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    I see gifts as sort of a social institution to some degree, depending on the occasion. Like sometimes you just get your neighbor a movie or whatever cause it's there birthday, but really you just want to hang out with them.

    I like to give laughter as a gift, and it's not even a cover up for being cheap . For my friend's birthday recently, I thought it would be fun to get him the most useless, arbitrary gift imaginable. So I bought a toaster for $17 and gave it to him. He laughed his ass off for like half an hour. I think a gift like that is more fun and more memorable than most other gifts. I remember a few years ago at one of my friend's birthday parties some guys bought her an ironing board with the same premise; you'll never guess what it is and once you know what it is it simply doesn't make any sense. The ironing board was even better because it has such a bizarre shape, she looked at it all night when it was still wrapped and thought "what could it possibly be?". The gift was the laugh, not the toaster. I think he had a toaster already, so the only use it would have is being returned for store credit at Sears or smashing it in an alleyway. I realize this kind of gift isn't for everyone, though.

    As for what kinds of gifts I like to recieve, I don't really care. I don't really need any gifts, cause all the material things I want I already have, or can afford myself. Getting gifts in my family is bassically just getting them to buy me something I would have bought anyway (i.e. movie, CD, book, ect). I don't think I'd care if I never recieved another gift again in my life.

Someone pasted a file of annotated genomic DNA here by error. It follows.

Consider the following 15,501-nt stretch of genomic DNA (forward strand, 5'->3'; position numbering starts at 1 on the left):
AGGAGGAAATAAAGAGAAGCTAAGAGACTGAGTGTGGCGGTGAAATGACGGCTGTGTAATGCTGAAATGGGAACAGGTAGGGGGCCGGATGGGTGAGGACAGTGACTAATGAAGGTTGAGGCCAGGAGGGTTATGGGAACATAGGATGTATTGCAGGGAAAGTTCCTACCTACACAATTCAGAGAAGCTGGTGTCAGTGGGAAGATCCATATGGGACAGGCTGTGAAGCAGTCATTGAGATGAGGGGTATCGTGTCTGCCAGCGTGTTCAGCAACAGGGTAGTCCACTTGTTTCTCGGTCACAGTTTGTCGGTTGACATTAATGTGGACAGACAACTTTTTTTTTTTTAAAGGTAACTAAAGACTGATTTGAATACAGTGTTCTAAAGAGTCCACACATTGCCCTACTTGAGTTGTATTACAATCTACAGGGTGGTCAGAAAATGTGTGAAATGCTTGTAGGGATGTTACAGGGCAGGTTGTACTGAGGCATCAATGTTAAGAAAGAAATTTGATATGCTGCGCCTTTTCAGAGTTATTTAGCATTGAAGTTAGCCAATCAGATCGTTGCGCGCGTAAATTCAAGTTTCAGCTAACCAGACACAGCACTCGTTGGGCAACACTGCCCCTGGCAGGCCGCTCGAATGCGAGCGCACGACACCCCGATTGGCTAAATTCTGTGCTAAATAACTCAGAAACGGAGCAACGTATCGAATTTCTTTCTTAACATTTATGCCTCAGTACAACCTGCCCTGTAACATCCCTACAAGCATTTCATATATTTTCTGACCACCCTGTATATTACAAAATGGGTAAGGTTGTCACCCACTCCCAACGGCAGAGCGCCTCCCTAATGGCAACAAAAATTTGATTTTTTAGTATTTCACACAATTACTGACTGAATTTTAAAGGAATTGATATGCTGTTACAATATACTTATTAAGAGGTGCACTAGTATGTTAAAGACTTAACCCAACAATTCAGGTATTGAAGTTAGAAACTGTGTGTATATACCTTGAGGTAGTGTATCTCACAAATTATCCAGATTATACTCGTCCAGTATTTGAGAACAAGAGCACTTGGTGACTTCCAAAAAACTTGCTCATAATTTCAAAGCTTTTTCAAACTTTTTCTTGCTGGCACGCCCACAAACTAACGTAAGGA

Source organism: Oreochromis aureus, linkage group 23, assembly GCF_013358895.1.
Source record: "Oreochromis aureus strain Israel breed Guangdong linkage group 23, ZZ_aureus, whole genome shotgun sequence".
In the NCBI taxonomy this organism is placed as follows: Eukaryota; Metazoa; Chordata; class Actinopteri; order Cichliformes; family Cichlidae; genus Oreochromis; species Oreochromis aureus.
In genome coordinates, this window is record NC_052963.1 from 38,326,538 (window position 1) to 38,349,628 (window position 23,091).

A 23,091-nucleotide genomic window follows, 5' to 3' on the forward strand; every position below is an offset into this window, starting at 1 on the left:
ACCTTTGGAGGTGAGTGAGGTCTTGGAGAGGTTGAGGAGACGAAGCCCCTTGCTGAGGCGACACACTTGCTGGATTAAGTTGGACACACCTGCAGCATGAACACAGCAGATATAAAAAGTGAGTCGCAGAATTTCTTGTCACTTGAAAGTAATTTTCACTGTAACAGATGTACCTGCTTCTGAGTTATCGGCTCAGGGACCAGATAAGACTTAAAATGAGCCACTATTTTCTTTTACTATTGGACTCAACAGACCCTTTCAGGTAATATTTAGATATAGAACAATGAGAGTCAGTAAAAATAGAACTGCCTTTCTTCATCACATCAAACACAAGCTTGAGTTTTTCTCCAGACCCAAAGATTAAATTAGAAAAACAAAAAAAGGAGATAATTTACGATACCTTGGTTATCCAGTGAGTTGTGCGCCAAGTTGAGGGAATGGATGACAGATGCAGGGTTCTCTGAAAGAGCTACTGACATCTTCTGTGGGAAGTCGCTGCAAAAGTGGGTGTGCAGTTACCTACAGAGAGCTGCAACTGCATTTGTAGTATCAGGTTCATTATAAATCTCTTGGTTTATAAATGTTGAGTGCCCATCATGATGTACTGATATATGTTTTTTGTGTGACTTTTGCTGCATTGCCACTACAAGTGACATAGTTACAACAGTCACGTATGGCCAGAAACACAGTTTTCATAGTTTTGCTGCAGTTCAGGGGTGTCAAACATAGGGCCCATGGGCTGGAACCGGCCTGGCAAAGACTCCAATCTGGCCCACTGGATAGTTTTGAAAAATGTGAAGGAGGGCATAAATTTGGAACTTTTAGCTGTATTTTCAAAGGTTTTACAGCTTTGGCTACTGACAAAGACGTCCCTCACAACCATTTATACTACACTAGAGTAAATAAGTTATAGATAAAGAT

5. #15
    4x9 cascadeco's Avatar
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    I don't know, I feel like sometimes I can be really good with gifts, and find the 'perfect' item that I know a friend will like, but other times I have a tough time finding something. I think a lot of it is that my friends tend to not like 'things' so much, and are pretty particular about what they do like and aren't into collecting things and aren't very materialistic. And sometimes it's hard to find something that fits the bill and is personalized but not material - a mix of useful and meaningful, I suppose, is what my friends tend to want. I'll also get them books sometimes if I'm confident they'll like them or it pertains to something they're thinking about or pursuing in life -- and I don't have that confidence all that often! Also, I always like making mix cd's for people. :-) And on a few occasions I've given friends one of my paintings as a gift.

    Mom is fairly easy to shop for, as she likes 'stuff'. She likes having a lot out as far as interior decorating things go, so I'm not usually at a loss for what to get her. I'll often get her books too.

    Dad is never easy to shop for, because he doesn't really have any hobbies, so lately I've started going the Barnes & Noble gift card route. Occasionally I'll get him a shirt, or I'll choose a history book for him. I've had success with some books I've gotten him, but I can tell I've botched the book selection up on least one occasion. He's hard.